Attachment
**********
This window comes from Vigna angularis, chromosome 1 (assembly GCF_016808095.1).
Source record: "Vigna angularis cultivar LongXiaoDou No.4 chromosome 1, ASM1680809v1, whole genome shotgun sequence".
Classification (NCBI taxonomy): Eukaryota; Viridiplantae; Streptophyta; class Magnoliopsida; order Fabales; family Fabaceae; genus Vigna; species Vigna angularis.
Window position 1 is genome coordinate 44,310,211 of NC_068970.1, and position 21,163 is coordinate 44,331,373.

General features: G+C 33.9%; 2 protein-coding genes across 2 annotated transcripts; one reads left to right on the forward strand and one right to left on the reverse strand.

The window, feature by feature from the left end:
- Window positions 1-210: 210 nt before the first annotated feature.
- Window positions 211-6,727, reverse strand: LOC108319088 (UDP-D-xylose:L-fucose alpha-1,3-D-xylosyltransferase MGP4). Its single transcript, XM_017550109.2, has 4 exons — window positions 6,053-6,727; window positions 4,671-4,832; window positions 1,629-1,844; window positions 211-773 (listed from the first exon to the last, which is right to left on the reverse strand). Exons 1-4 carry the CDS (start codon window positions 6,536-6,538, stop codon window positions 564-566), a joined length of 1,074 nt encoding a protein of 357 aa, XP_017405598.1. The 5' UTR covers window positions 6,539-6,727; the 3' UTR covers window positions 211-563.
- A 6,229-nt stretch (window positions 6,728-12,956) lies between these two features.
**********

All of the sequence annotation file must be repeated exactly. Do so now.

This window comes from Vigna angularis, chromosome 1 (assembly GCF_016808095.1).
Source record: "Vigna angularis cultivar LongXiaoDou No.4 chromosome 1, ASM1680809v1, whole genome shotgun sequence".
Classification (NCBI taxonomy): Eukaryota; Viridiplantae; Streptophyta; class Magnoliopsida; order Fabales; family Fabaceae; genus Vigna; species Vigna angularis.
Window position 1 is genome coordinate 44,310,211 of NC_068970.1, and position 21,163 is coordinate 44,331,373.

General features: G+C 33.9%; 2 protein-coding genes across 2 annotated transcripts; one reads left to right on the forward strand and one right to left on the reverse strand.

The window, feature by feature from the left end:
- Window positions 1-210: 210 nt before the first annotated feature.
- Window positions 211-6,727, reverse strand: LOC108319088 (UDP-D-xylose:L-fucose alpha-1,3-D-xylosyltransferase MGP4). Its single transcript, XM_017550109.2, has 4 exons — window positions 6,053-6,727; window positions 4,671-4,832; window positions 1,629-1,844; window positions 211-773 (listed from the first exon to the last, which is right to left on the reverse strand). Exons 1-4 carry the CDS (start codon window positions 6,536-6,538, stop codon window positions 564-566), a joined length of 1,074 nt encoding a protein of 357 aa, XP_017405598.1. The 5' UTR covers window positions 6,539-6,727; the 3' UTR covers window positions 211-563.
- A 6,229-nt stretch (window positions 6,728-12,956) lies between these two features.